Late in 1951, an epidemic of Poliomyelitis (infantile paralysis) occurred. Dr Salk had not yet discovered the vaccine that would later be known by his name. So, children that showed the symptoms of the feared disease were immediately put under observation at the hospital. I had been complaining of muscle pains accompanied by vomiting for some time. The family doctor, taking no chances, had me hospitalised right away. My parents paid for a private room and the doctor did not prescribe any medication as he waited for further developments.
After a couple of days, I felt much better and soon was fully recovered. But the prescribed observation time was up to ten days. The matron (British title given to the nurse in charge) took a liking to me and allowed me the freedom to roam around the hospital. I made friends with some of the other boys and girls. My best memory of the hospital is when the matron suggested one morning that I might find it interesting to see the operating theatre.
The only thing I knew about an operating room was that doctors cut people open in there, so I was not sure that I wanted to do what she had suggested. But I followed her, somewhat reluctantly. I was dazzled by the brightness of the room. The tiled walls gleamed white and the stainless steel tools were neatly arranged on trays next to the operating table. She explained in simple language what every piece of equipment was used for. My fear gradually evaporated; that is until I saw a stainless steel, kidney-shaped container in a sink. When I looked closer, I saw that there was something that looked like a piece of red meat with coagulated blood stuck to it. I could not turn my eyes away. Seeing what I was looking at, the matron said, “Eddy, this is what you will be served for dinner this evening.”
Choking and developing an urge to vomit, I quickly left and ran back to my room. The dinner was beef medallion with mashed potatoes, diced red beet and green salad, according to the printed menu on the tray. I took one looked and puked. The slice of pink meat had reddish streak of beet juice on it and looked exactly like the thing that I had seen in the sink.
To this day, I wonder that I did not become a vegetarian right there and then.
Empire Day was a celebration of the British Empire that was held for many years in the United Kingdom, Australia, Canada, and other countries. It took place every year on May 24, the date of Queen Victoria’s birthday.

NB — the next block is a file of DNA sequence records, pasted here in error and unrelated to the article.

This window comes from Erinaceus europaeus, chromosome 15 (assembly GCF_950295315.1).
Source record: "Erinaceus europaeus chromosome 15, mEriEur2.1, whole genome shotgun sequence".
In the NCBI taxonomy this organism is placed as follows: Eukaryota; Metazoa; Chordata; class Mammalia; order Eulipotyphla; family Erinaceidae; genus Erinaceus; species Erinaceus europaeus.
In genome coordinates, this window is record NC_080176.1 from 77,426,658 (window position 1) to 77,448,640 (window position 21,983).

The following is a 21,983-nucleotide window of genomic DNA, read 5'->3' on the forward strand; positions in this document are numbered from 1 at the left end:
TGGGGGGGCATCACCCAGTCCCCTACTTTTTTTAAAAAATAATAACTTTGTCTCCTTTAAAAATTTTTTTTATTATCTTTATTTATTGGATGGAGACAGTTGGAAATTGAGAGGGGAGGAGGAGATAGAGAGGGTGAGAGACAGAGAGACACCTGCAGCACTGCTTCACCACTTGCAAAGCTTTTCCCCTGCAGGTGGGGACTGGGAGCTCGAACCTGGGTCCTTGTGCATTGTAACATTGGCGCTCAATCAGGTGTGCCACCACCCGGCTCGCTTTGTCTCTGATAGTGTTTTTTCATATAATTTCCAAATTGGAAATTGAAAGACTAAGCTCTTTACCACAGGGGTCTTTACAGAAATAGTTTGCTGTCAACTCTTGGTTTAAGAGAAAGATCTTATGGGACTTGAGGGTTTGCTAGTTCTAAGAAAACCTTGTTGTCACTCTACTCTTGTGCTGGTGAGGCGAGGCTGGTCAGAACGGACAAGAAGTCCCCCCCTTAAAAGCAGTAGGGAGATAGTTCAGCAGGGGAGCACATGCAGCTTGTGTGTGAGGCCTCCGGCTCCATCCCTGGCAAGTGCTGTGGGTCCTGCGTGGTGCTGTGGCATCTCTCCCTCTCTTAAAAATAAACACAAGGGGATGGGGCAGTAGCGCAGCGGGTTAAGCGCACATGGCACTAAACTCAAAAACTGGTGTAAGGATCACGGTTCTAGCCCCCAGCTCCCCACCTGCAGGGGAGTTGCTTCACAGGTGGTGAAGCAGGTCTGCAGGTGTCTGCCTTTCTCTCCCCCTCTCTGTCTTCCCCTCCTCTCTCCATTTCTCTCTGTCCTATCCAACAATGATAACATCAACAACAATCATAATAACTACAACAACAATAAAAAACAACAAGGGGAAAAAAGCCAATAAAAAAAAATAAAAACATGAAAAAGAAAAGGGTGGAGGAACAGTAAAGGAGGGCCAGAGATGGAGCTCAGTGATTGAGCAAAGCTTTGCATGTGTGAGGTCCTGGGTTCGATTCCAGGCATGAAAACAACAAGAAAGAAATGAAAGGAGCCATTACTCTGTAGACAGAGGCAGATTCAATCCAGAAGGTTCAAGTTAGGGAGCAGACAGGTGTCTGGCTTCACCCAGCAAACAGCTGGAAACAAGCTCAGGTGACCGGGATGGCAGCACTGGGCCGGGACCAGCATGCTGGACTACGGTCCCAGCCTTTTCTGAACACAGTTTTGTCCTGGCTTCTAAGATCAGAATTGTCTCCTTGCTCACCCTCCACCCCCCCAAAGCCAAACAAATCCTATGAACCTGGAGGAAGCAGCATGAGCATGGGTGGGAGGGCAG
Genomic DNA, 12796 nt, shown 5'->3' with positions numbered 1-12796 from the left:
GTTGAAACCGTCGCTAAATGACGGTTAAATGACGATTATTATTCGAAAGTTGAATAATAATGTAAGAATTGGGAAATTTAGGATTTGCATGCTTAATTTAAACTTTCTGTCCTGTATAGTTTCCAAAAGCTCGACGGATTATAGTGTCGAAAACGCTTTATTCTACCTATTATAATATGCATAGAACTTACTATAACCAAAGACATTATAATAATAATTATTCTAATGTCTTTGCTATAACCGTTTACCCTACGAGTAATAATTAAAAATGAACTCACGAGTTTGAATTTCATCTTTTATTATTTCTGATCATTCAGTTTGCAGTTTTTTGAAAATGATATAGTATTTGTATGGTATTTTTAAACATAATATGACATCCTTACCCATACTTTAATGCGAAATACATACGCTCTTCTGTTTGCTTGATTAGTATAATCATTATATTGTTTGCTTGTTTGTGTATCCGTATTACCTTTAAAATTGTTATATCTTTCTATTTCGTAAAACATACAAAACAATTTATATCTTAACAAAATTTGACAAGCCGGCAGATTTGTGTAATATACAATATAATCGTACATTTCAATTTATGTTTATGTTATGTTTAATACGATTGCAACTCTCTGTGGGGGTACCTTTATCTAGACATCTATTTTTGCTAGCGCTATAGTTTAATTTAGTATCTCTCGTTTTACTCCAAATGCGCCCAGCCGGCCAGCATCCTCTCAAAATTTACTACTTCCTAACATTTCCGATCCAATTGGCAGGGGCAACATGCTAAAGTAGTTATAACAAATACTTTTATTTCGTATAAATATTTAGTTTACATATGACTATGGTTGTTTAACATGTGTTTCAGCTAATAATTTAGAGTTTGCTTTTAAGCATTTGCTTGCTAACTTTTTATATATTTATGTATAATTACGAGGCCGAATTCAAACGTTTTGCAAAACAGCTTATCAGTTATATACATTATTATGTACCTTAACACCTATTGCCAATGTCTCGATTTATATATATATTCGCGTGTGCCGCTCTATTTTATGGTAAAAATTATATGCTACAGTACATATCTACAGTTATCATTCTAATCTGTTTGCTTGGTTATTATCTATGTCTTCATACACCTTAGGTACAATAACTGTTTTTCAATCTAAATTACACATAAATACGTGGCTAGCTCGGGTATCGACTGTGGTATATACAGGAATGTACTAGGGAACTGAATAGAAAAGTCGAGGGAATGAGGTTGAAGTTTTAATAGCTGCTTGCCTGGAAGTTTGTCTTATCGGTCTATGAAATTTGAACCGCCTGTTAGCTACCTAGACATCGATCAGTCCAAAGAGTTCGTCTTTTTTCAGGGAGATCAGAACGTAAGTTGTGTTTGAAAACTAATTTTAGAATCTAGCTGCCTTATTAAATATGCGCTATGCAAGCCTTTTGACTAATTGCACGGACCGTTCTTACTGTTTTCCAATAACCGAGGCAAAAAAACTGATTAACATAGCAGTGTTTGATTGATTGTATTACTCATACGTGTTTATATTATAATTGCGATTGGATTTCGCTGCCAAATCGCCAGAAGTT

For some reasons that I am not aware of, Empire Day celebration was also the “Sport’s Day” of Mahé. The different schools and sport clubs competed against each other in different field events to the joy of the spectators.
Empire day of 1952 remains in my mind for four reasons. (1) For the first time Seychelles College fielded a team in every event. (2) A British warship was visiting at the time and also fielded a complete team. (3) A small team of four Mauritians sprinters entered the 400 hundred yard relay race. And finally the band of Royal Marines would close the day with the traditional Beating the Retreat ceremony.
It was fun to watch the competitions which was mainly between the boys of Seychelles College and the warship team. The three of four other teams did their best but were no match for the two. The sport programmes comprised different races, high jump, long jump, pole vaulting.
As the afternoon went by, the boys from Seychelles College trained by one of the brothers who was himself a keen athlete collected most of the trophies leaving the second places to the British team.
Finally the time came for three final sport events.
(a) The sack race sometimes called potato sack race was a competitive game in which participants have both legs inside a sack that reaches to their waist and sometimes to the neck. At the signal the competitors hop forward toward the finish line. The first person to cross wins the sack race.
A sack race was very popular with the kids, boys as well as girls, because it was funny to watch the runners stumble, fighting to keep their balance, crashing into one another. We found it more exciting than the regular races.
(b) The last race of the day was the four by four hundred yard relay race. That was the one in which a team of four Mauritians entered. The four men were Reverend Cathan, Reverend Ague of the Anglican Diocese, my dad the Adventist Pastor, and Michael Ange Sioux, a land surveyor under contract with the government.